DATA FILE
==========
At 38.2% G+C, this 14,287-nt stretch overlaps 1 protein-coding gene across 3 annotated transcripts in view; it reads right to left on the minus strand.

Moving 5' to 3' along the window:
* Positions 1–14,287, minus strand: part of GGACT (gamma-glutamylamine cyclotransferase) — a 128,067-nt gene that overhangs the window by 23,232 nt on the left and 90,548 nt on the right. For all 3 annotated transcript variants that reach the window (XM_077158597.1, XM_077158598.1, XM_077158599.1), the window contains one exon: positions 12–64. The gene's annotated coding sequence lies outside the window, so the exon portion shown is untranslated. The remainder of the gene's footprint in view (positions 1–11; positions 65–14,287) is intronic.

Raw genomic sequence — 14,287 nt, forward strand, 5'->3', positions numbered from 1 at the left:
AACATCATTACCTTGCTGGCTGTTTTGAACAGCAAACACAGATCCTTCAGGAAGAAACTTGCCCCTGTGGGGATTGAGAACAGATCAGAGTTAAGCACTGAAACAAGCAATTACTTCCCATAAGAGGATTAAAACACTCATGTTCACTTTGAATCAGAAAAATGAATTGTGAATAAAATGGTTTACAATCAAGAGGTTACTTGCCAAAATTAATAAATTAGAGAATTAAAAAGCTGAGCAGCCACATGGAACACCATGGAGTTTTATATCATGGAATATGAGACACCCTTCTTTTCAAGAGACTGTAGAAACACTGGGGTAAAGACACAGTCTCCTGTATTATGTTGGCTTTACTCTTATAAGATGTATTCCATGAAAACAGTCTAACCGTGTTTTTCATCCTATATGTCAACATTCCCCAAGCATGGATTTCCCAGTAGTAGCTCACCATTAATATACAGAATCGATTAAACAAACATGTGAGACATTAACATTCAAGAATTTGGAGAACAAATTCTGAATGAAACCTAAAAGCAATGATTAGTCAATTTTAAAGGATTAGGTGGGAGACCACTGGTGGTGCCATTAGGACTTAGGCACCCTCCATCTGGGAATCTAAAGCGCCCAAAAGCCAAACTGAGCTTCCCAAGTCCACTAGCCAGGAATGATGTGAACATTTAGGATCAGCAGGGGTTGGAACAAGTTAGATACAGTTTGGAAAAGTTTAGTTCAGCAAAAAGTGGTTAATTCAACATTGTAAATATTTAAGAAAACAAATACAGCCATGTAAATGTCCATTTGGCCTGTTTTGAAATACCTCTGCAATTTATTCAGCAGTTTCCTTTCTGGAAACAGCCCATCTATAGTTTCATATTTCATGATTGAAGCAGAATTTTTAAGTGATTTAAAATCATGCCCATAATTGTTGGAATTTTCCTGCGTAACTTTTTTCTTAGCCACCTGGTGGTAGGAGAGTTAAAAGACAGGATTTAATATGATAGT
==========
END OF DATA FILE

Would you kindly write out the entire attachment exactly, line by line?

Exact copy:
At 38.2% G+C, this 14,287-nt stretch overlaps 1 protein-coding gene across 3 annotated transcripts in view; it reads right to left on the minus strand.

Moving 5' to 3' along the window:
* Positions 1–14,287, minus strand: part of GGACT (gamma-glutamylamine cyclotransferase) — a 128,067-nt gene that overhangs the window by 23,232 nt on the left and 90,548 nt on the right. For all 3 annotated transcript variants that reach the window (XM_077158597.1, XM_077158598.1, XM_077158599.1), the window contains one exon: positions 12–64. The gene's annotated coding sequence lies outside the window, so the exon portion shown is untranslated. The remainder of the gene's footprint in view (positions 1–11; positions 65–14,287) is intronic.

Raw genomic sequence — 14,287 nt, forward strand, 5'->3', positions numbered from 1 at the left:
AACATCATTACCTTGCTGGCTGTTTTGAACAGCAAACACAGATCCTTCAGGAAGAAACTTGCCCCTGTGGGGATTGAGAACAGATCAGAGTTAAGCACTGAAACAAGCAATTACTTCCCATAAGAGGATTAAAACACTCATGTTCACTTTGAATCAGAAAAATGAATTGTGAATAAAATGGTTTACAATCAAGAGGTTACTTGCCAAAATTAATAAATTAGAGAATTAAAAAGCTGAGCAGCCACATGGAACACCATGGAGTTTTATATCATGGAATATGAGACACCCTTCTTTTCAAGAGACTGTAGAAACACTGGGGTAAAGACACAGTCTCCTGTATTATGTTGGCTTTACTCTTATAAGATGTATTCCATGAAAACAGTCTAACCGTGTTTTTCATCCTATATGTCAACATTCCCCAAGCATGGATTTCCCAGTAGTAGCTCACCATTAATATACAGAATCGATTAAACAAACATGTGAGACATTAACATTCAAGAATTTGGAGAACAAATTCTGAATGAAACCTAAAAGCAATGATTAGTCAATTTTAAAGGATTAGGTGGGAGACCACTGGTGGTGCCATTAGGACTTAGGCACCCTCCATCTGGGAATCTAAAGCGCCCAAAAGCCAAACTGAGCTTCCCAAGTCCACTAGCCAGGAATGATGTGAACATTTAGGATCAGCAGGGGTTGGAACAAGTTAGATACAGTTTGGAAAAGTTTAGTTCAGCAAAAAGTGGTTAATTCAACATTGTAAATATTTAAGAAAACAAATACAGCCATGTAAATGTCCATTTGGCCTGTTTTGAAATACCTCTGCAATTTATTCAGCAGTTTCCTTTCTGGAAACAGCCCATCTATAGTTTCATATTTCATGATTGAAGCAGAATTTTTAAGTGATTTAAAATCATGCCCATAATTGTTGGAATTTTCCTGCGTAACTTTTTTCTTAGCCACCTGGTGGTAGGAGAGTTAAAAGACAGGATTTAATATGATAGT